With ADO, is the Update Method necessary when updating a field in a table / recordset?

In updating older DAO code that loops through a table in Access and changes the field value, I noticed that I kept getting errors when trying to hold on to the Update Method.  Once I let that go I had no problem with the code.  

Check the functions below - I've included both the old and new code.  I want to be sure that I'm converting this correctly without that method, even if it's working just fine for me now.

Also, did I do the right thing by treating the table as a recordset in the new code?

Thanks!

James
OLD CODE
Set rs = CurrentDb().OpenRecordset("SomeTable", dbOpenDynaset)
Do While Not rs.EOF
  For Each fld In rs.Fields
    rs.Edit
    If fld.Value = "ABC" Then fld.Value = "XYZ" 
    rs.Update
  Next
  rs.MoveNext
Loop
 
 
NEW CODE
SQL = "Select * FROM SomeTable"
rs.Open SQL, cn, adOpenKeyset, adLockOptimistic
rs.CursorLocation = adUseServer
Do While Not rs.EOF
  For Each fld In rs.Fields
    If fld.Value = "ABC" Then fld.Value = "XYZ"
  Next
  rs.MoveNext
Loop

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james_axtonAsked:
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peter57rCommented:
You don't need to use rs.update for ADO but I think it is accepted practice to do so.
But it should come just before your Movenext command , not inside the field change loop.
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leonstrykerCommented:
Why do that at all, when this is faster and cleaner:

SQL = "Update SomeTable Set myFieldValue = 'ABC' WHERE myfieldValue ='XYZ'"
cn.Execute SQL

Leon
0
james_axtonAuthor Commented:
leonstryker, only because i need to go across multiple fields - as many as 30 or 40 in some cases.

peter57r, if I did use rs.Update what would be the proper way to use it in the above code marked "NEW"?  I repeatedly hit errors with it until I removed it.    

Thanks,

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leonstrykerCommented:
You are still better of with a SQL UPDATE than an ADO Update method. Even running 30 or 40 SQL statements in a loop is better.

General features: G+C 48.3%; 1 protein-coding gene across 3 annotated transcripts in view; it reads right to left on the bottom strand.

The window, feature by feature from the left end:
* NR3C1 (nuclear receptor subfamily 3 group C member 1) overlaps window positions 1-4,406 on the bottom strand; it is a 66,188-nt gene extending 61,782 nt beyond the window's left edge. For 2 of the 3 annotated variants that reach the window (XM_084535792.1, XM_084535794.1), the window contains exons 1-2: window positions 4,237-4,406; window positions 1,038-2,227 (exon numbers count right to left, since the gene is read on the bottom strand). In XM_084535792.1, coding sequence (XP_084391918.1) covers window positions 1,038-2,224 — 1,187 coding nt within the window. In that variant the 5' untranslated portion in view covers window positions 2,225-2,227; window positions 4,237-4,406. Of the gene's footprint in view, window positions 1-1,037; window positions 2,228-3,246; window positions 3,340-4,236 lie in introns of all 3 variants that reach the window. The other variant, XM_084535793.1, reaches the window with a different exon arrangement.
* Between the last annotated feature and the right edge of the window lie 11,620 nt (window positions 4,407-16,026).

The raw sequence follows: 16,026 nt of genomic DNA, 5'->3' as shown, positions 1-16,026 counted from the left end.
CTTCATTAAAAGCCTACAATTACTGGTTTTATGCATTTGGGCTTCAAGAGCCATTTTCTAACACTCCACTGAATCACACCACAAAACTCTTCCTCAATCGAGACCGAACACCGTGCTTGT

Leon
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james_axtonAuthor Commented:
Leon, if you don't mind explaining, why is that better?  One all-encompassing loop takes care of my changes for each field (even when the field names are dynamic) as compared to running two lines for each field like this:

SQL1 = "Update SomeTable Set myFieldValue1 = 'ABC' WHERE myfieldValue1 ='XYZ'"
SQL2 = "Update SomeTable Set myFieldValue2 = 'ABC' WHERE myfieldValue2 ='XYZ'"
SQL3 = "Update SomeTable Set myFieldValue3 = 'ABC' WHERE myfieldValue3 ='XYZ'"
...
cn.Execute SQL1
cn.Execute SQL2
cn.Execute SQL3
...
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james_axtonAuthor Commented:
To anyone else reading this, I'm still curious about my questions so if you have an input please jump in!  I still want to know:

1) Was it okay to leave the Update method out of the "New" code and if not how should it go in?
2) I am currently leaving the Update method out and the "New" code is working perfectly.  Why is that?
3) Did I do the right thing in treating the table as a recordset in the new code?

I'll increase the points if necessary.

Thanks,
0
leonstrykerCommented:
>Leon, if you don't mind explaining, why is that better?  

Executing a well defined SQL code will be extrimely quick on your database and will carry a very small amount of overhead, even if you have to do it multiple times. Each statement is transactional, there is no possibility of deadlocks or slowing concurant users. With an ADO Update method you will start running into issues with locking and memory overhead for the Recordset.

Besides you can do it all in one call:

SQL1 = "Update SomeTable Set myFieldValue1 = 'ABC' WHERE myfieldValue1 ='XYZ' "
SQL1 = SQL1  & "Update SomeTable Set myFieldValue2 = 'ABC' WHERE myfieldValue2 ='XYZ' "
SQL1 = SQL1 & "Update SomeTable Set myFieldValue3 = 'ABC' WHERE myfieldValue3 ='XYZ' "
...
cn.Execute SQL1

Leon
0

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